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On April 20, 2011, Professor David Thornton of the University of Toronto disappeared.

At first, it looked like he had taken an unannounced sick day. But by the end of May, Thornton was still missing. He didn’t come in to his classes. He didn’t contact his colleagues. His customary parking spot in the park near Innis College remained empty. He had vanished.

When no one else reacted, the university stepped in. They called his home, his cell, his bank. They looked for family but couldn’t find any. The university eventually called the police, who had no idea what to do. Professor Thornton was declared missing one day later, and removed from payroll in July, the start of the summer semester.

Dr. Thornton had no wife, no children, and very few friends. But he did have me—his old student. Professor Thornton taught me everything I know about writing, research, and stories. He’d also helped me with a few personal problems that came to a head three years ago in my second year of graduate school.

I figured the least I could do, considering all that Professor Thornton had done for me, was to find out what had happened to him.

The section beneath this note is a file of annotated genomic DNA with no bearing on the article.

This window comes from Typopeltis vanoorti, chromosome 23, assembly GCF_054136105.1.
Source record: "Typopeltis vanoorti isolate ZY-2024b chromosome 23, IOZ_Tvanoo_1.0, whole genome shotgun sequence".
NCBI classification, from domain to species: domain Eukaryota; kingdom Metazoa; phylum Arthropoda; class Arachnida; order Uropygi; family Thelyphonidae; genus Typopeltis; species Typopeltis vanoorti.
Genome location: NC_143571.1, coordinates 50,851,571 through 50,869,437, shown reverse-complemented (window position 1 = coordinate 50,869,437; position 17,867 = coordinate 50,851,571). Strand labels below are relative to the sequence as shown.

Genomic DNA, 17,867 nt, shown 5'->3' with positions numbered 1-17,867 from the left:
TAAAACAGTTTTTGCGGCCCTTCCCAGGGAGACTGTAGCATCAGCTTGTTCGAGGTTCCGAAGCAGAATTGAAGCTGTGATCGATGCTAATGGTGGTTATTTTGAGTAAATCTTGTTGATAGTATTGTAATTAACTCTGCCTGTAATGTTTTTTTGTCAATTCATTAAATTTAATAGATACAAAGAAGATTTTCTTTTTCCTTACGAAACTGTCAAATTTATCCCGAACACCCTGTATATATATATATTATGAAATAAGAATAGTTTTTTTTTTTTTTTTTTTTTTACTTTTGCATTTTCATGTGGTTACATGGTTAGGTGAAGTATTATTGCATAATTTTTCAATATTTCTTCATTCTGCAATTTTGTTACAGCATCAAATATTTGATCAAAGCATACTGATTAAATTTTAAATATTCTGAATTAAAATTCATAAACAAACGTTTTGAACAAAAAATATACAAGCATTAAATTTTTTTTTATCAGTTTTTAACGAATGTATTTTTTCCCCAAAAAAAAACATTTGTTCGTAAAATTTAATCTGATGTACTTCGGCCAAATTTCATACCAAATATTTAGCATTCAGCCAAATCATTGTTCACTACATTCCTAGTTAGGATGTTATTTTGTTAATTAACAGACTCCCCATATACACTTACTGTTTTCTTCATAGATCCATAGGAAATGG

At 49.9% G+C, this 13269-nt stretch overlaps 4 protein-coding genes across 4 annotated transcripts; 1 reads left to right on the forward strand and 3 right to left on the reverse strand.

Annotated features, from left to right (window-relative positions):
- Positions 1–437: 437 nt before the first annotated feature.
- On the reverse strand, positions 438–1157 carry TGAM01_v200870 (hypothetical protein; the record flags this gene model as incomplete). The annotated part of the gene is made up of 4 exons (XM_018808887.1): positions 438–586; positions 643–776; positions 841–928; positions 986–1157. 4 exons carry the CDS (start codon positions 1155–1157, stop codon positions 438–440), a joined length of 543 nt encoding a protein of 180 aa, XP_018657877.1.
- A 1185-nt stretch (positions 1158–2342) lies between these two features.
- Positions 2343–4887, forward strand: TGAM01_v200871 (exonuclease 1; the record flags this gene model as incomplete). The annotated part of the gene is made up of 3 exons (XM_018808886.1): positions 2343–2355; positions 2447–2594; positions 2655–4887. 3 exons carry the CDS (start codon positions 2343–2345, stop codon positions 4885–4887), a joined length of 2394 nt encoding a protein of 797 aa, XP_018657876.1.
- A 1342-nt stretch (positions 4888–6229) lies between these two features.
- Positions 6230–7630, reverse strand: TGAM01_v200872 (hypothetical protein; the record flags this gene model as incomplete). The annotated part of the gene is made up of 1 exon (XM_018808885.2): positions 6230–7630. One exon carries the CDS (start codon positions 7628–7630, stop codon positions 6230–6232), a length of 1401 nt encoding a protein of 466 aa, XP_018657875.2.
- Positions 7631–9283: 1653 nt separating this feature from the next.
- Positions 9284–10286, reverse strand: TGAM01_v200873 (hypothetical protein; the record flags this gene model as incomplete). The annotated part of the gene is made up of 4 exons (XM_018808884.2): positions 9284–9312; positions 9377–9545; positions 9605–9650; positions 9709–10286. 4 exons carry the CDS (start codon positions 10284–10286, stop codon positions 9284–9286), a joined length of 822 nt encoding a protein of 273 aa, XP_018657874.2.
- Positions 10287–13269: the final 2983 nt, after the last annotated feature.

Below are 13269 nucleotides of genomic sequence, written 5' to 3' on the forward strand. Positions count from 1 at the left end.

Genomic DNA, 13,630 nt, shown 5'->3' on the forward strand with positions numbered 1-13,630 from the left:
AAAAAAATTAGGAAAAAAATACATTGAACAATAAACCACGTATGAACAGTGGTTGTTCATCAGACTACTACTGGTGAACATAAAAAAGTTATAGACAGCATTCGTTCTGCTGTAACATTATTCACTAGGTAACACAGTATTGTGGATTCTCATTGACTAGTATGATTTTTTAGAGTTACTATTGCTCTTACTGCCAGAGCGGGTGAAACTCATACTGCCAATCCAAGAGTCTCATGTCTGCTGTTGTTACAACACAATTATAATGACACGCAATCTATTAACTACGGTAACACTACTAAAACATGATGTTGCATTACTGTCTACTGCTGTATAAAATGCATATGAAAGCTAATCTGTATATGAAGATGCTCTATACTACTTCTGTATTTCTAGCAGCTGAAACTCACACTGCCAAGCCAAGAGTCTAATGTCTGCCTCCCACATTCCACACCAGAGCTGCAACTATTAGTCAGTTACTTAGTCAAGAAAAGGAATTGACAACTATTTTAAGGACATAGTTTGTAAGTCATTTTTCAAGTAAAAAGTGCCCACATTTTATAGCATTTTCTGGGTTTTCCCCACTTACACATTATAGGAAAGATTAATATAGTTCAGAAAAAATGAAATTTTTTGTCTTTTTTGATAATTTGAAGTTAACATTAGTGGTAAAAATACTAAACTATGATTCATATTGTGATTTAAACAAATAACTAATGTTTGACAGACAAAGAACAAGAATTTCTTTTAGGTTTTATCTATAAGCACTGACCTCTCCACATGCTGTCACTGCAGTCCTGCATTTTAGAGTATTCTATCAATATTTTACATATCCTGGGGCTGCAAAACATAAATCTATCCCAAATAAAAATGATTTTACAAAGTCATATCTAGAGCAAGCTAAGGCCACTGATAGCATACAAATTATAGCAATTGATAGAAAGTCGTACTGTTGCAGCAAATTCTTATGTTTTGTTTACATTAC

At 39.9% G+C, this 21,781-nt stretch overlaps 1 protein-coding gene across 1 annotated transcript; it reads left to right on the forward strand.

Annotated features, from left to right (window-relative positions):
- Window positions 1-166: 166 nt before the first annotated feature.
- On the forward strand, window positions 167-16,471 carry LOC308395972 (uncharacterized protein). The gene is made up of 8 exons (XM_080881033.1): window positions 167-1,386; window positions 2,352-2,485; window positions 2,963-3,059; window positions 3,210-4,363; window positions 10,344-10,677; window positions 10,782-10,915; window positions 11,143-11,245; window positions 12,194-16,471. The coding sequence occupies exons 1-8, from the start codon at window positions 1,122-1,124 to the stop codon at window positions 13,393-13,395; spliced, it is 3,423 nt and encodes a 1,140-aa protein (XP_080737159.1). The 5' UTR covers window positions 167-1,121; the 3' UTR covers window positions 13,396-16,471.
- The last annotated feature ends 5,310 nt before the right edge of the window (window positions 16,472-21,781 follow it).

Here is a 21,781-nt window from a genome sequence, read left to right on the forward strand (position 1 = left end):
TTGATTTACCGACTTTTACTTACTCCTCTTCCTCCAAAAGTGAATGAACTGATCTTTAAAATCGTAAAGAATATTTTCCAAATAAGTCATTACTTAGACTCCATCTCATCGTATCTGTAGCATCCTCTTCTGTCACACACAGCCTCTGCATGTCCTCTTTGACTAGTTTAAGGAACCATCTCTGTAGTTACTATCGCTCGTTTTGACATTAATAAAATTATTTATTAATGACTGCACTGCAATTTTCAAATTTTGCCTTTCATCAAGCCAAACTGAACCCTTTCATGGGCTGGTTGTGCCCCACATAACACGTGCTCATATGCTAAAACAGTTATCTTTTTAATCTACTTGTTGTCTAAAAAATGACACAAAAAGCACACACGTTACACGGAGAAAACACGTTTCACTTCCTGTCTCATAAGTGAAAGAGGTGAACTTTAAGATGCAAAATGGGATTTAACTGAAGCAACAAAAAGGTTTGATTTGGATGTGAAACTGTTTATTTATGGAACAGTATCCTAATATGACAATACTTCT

So, as he had taught me to do, I searched. I dove into dumpsters for trashed faculty minutes, cold-called phones that had their service cut decades ago, and boiled my eyes on the Internet reading every scrap of information related to Thornton and his work.

My search eventually threw up some names. Not a lot. When I tried contacting these leads I usually hit a dead end. It even turned out one of the people on my list had also gone missing. This person’s name was Lena Romanuik.

The police had not connected the two missing people. Perhaps they didn’t try that hard: it was a busy season for violent crimes, and the relationship between them was so tenuous that my findings could have been a mistake. I’d already racked up a few of those.

A month after beginning my search, I got lucky.

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